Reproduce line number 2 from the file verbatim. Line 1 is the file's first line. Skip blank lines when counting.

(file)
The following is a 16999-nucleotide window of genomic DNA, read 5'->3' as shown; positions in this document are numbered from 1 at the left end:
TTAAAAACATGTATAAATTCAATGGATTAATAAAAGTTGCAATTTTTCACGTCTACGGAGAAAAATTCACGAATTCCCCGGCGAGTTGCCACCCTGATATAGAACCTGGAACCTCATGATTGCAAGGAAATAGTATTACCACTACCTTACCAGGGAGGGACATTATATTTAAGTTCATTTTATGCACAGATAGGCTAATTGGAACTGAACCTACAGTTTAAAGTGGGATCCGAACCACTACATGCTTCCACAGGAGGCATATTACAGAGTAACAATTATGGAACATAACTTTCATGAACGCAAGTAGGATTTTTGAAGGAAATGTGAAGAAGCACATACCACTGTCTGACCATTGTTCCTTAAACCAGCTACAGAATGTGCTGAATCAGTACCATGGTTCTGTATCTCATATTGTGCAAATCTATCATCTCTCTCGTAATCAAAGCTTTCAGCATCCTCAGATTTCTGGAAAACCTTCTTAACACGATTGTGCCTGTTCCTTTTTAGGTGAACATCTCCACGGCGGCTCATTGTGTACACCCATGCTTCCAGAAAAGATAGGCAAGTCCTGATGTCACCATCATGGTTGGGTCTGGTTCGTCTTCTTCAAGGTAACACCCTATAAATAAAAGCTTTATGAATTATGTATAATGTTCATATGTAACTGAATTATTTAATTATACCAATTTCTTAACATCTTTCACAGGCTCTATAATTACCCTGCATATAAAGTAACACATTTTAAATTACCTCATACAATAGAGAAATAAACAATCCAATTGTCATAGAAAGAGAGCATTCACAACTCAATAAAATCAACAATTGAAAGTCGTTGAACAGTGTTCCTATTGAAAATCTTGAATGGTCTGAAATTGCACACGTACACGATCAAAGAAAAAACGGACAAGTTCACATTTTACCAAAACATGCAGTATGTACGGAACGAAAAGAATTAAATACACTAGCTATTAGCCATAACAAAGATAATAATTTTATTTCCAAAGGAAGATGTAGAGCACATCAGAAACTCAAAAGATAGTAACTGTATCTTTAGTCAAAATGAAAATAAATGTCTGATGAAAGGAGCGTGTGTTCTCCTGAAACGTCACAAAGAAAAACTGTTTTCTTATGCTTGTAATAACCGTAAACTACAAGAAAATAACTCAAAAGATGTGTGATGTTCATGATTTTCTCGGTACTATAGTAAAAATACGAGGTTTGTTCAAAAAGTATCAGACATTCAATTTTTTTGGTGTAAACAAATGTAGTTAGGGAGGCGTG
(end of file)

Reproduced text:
TTAAAAACATGTATAAATTCAATGGATTAATAAAAGTTGCAATTTTTCACGTCTACGGAGAAAAATTCACGAATTCCCCGGCGAGTTGCCACCCTGATATAGAACCTGGAACCTCATGATTGCAAGGAAATAGTATTACCACTACCTTACCAGGGAGGGACATTATATTTAAGTTCATTTTATGCACAGATAGGCTAATTGGAACTGAACCTACAGTTTAAAGTGGGATCCGAACCACTACATGCTTCCACAGGAGGCATATTACAGAGTAACAATTATGGAACATAACTTTCATGAACGCAAGTAGGATTTTTGAAGGAAATGTGAAGAAGCACATACCACTGTCTGACCATTGTTCCTTAAACCAGCTACAGAATGTGCTGAATCAGTACCATGGTTCTGTATCTCATATTGTGCAAATCTATCATCTCTCTCGTAATCAAAGCTTTCAGCATCCTCAGATTTCTGGAAAACCTTCTTAACACGATTGTGCCTGTTCCTTTTTAGGTGAACATCTCCACGGCGGCTCATTGTGTACACCCATGCTTCCAGAAAAGATAGGCAAGTCCTGATGTCACCATCATGGTTGGGTCTGGTTCGTCTTCTTCAAGGTAACACCCTATAAATAAAAGCTTTATGAATTATGTATAATGTTCATATGTAACTGAATTATTTAATTATACCAATTTCTTAACATCTTTCACAGGCTCTATAATTACCCTGCATATAAAGTAACACATTTTAAATTACCTCATACAATAGAGAAATAAACAATCCAATTGTCATAGAAAGAGAGCATTCACAACTCAATAAAATCAACAATTGAAAGTCGTTGAACAGTGTTCCTATTGAAAATCTTGAATGGTCTGAAATTGCACACGTACACGATCAAAGAAAAAACGGACAAGTTCACATTTTACCAAAACATGCAGTATGTACGGAACGAAAAGAATTAAATACACTAGCTATTAGCCATAACAAAGATAATAATTTTATTTCCAAAGGAAGATGTAGAGCACATCAGAAACTCAAAAGATAGTAACTGTATCTTTAGTCAAAATGAAAATAAATGTCTGATGAAAGGAGCGTGTGTTCTCCTGAAACGTCACAAAGAAAAACTGTTTTCTTATGCTTGTAATAACCGTAAACTACAAGAAAATAACTCAAAAGATGTGTGATGTTCATGATTTTCTCGGTACTATAGTAAAAATACGAGGTTTGTTCAAAAAGTATCAGACATTCAATTTTTTTGGTGTAAACAAATGTAGTTAGGGAGGCGTG